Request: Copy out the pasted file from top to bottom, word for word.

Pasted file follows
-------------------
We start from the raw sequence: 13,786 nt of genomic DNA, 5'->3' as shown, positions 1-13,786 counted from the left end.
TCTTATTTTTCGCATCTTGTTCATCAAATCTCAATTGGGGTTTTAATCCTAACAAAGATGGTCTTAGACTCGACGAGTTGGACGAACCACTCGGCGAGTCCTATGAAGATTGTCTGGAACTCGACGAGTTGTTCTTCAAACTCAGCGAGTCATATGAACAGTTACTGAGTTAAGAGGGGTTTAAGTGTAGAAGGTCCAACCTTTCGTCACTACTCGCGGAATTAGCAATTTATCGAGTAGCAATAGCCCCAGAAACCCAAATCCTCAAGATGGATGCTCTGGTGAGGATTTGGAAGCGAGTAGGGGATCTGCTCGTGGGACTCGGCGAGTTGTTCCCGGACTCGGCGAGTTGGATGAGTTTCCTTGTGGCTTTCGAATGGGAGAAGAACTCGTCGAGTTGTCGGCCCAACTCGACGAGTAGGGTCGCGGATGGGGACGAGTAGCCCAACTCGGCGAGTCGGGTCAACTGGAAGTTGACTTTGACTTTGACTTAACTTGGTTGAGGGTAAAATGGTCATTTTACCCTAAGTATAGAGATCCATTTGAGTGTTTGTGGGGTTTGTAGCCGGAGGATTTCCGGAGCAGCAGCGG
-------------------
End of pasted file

We start from the raw sequence: 13,786 nt of genomic DNA, 5'->3' as shown, positions 1-13,786 counted from the left end.
TCTTATTTTTCGCATCTTGTTCATCAAATCTCAATTGGGGTTTTAATCCTAACAAAGATGGTCTTAGACTCGACGAGTTGGACGAACCACTCGGCGAGTCCTATGAAGATTGTCTGGAACTCGACGAGTTGTTCTTCAAACTCAGCGAGTCATATGAACAGTTACTGAGTTAAGAGGGGTTTAAGTGTAGAAGGTCCAACCTTTCGTCACTACTCGCGGAATTAGCAATTTATCGAGTAGCAATAGCCCCAGAAACCCAAATCCTCAAGATGGATGCTCTGGTGAGGATTTGGAAGCGAGTAGGGGATCTGCTCGTGGGACTCGGCGAGTTGTTCCCGGACTCGGCGAGTTGGATGAGTTTCCTTGTGGCTTTCGAATGGGAGAAGAACTCGTCGAGTTGTCGGCCCAACTCGACGAGTAGGGTCGCGGATGGGGACGAGTAGCCCAACTCGGCGAGTCGGGTCAACTGGAAGTTGACTTTGACTTTGACTTAACTTGGTTGAGGGTAAAATGGTCATTTTACCCTAAGTATAGAGATCCATTTGAGTGTTTGTGGGGTTTGTAGCCGGAGGATTTCCGGAGCAGCAGCGG